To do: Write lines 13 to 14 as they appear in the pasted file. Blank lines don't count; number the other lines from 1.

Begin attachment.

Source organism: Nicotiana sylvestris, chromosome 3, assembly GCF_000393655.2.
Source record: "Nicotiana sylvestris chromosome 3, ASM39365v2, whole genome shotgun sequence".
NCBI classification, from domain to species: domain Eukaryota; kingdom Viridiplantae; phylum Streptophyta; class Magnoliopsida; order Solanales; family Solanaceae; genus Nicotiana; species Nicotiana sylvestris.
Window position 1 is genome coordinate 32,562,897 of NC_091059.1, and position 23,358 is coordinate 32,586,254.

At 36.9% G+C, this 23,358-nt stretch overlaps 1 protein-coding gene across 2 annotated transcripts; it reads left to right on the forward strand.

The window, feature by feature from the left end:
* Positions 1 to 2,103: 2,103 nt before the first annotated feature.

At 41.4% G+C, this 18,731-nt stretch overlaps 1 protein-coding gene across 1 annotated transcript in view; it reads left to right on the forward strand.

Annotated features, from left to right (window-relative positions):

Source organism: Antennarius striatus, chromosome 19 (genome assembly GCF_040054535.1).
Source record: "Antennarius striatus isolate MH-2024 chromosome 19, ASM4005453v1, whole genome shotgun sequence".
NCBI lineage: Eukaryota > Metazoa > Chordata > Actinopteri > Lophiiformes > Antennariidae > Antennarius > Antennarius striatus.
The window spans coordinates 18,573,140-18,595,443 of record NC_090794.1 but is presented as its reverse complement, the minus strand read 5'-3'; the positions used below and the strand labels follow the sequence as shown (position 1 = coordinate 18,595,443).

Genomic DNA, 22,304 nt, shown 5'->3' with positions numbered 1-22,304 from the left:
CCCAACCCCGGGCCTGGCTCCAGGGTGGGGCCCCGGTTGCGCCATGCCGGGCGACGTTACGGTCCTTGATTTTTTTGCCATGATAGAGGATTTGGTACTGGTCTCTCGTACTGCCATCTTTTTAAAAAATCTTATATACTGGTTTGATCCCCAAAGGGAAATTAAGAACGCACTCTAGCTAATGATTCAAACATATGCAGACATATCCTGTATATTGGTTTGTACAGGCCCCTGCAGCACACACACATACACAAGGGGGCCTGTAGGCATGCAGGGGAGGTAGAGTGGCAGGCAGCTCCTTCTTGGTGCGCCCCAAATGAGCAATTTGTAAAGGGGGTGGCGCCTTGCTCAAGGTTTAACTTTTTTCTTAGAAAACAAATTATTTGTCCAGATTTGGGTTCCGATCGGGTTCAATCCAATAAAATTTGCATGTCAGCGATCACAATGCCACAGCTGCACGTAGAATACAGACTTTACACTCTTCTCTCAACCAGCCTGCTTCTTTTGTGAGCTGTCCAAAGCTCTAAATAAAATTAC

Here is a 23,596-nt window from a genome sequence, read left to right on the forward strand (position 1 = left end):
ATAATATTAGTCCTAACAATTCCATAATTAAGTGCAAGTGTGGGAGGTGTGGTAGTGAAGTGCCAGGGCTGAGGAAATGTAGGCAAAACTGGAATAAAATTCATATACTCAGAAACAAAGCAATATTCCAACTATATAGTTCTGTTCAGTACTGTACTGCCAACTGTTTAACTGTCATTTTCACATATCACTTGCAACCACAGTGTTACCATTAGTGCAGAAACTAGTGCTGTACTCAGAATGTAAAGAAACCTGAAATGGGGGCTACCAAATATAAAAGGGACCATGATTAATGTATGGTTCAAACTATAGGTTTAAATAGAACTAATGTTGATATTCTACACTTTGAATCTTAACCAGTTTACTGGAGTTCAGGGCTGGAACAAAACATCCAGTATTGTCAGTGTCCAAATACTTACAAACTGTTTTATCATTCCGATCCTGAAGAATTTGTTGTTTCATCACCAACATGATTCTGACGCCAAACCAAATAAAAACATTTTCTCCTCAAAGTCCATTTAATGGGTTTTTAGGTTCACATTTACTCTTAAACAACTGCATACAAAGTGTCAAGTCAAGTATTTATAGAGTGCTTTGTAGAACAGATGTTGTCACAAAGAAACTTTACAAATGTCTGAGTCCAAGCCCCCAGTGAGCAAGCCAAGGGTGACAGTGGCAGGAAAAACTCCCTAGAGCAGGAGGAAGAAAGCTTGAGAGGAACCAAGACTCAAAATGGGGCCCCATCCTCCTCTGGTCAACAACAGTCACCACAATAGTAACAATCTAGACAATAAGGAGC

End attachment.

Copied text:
The window spans coordinates 18,573,140-18,595,443 of record NC_090794.1 but is presented as its reverse complement, the minus strand read 5'-3'; the positions used below and the strand labels follow the sequence as shown (position 1 = coordinate 18,595,443).

Genomic DNA, 22,304 nt, shown 5'->3' with positions numbered 1-22,304 from the left: